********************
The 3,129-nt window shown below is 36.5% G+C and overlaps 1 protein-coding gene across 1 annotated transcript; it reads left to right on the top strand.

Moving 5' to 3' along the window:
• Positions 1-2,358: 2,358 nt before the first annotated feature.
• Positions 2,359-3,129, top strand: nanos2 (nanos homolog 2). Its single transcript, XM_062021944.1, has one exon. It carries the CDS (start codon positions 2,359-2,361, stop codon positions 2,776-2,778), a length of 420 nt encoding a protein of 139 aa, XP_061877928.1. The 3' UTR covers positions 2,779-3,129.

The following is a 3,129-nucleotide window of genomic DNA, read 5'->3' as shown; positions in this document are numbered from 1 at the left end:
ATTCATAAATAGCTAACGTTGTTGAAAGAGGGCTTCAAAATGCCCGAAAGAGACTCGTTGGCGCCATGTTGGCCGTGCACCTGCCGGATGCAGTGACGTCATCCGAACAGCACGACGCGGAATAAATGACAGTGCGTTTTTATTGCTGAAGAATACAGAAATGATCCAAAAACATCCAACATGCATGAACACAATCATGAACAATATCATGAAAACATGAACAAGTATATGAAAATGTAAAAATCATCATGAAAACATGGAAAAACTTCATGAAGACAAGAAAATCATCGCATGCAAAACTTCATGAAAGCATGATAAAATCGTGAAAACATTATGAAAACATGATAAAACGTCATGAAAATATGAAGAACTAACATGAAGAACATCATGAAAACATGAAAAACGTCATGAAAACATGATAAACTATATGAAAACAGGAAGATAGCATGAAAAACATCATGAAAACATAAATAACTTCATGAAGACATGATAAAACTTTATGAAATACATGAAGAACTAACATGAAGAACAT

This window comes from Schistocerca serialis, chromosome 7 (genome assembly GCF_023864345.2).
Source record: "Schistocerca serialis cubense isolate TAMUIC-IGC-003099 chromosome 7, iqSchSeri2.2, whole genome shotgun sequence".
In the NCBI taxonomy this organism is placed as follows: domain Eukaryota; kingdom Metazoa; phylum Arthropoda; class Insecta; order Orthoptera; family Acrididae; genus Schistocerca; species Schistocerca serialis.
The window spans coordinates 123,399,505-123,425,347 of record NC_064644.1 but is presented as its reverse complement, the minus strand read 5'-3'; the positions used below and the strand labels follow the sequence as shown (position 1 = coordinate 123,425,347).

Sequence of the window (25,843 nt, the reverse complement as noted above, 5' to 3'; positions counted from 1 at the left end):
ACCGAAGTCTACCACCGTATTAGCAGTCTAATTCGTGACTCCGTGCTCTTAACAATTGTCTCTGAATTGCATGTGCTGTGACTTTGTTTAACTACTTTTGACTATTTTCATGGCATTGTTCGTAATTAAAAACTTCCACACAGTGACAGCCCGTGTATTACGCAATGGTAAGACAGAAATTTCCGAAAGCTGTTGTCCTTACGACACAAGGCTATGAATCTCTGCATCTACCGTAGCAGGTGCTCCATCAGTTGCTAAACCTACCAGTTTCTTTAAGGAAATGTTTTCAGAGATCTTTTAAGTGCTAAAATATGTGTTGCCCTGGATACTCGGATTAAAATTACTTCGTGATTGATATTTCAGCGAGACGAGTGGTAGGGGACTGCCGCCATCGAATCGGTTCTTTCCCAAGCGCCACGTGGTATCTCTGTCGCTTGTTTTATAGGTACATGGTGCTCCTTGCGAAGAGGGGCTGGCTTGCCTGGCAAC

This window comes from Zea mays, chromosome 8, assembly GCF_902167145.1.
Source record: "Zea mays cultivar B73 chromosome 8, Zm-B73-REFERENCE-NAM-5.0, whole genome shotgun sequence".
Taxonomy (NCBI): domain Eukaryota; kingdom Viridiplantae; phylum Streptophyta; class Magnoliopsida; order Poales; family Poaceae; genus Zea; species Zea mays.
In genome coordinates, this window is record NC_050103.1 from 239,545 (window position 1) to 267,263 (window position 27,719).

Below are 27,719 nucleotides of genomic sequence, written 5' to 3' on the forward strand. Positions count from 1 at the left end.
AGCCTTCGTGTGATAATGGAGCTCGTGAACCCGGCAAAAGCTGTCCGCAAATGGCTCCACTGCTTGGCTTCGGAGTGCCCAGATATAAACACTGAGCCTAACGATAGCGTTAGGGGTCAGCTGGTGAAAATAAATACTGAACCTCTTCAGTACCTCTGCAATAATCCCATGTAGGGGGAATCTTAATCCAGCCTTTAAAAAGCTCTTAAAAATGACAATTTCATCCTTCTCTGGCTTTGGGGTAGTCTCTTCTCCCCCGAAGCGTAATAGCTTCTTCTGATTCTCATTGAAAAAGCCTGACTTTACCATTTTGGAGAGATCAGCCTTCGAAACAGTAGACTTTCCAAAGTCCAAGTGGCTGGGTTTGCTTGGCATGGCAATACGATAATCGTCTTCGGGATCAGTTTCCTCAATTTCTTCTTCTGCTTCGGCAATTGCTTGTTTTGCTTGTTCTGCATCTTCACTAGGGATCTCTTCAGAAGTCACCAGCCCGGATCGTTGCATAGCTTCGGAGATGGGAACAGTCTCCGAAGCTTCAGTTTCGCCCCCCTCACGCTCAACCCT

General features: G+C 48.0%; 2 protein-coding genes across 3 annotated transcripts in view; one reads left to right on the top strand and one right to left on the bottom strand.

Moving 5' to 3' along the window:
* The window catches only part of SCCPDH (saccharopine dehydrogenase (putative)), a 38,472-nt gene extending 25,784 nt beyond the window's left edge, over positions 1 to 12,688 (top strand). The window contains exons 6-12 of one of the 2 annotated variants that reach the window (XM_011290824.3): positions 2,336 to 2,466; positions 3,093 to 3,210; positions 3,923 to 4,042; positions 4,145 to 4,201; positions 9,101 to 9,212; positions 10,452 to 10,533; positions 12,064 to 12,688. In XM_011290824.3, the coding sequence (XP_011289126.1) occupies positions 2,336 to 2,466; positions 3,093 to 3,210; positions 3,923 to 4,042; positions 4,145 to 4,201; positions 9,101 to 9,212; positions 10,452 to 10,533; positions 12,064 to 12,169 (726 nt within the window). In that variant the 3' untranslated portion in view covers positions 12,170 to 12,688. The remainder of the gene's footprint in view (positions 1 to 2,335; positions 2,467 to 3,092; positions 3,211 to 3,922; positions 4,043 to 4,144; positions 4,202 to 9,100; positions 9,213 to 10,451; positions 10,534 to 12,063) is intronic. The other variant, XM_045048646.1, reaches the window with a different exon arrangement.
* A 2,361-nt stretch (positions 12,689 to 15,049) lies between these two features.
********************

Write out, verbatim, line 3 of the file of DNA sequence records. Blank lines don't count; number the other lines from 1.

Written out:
• Positions 1-2,358: 2,358 nt before the first annotated feature.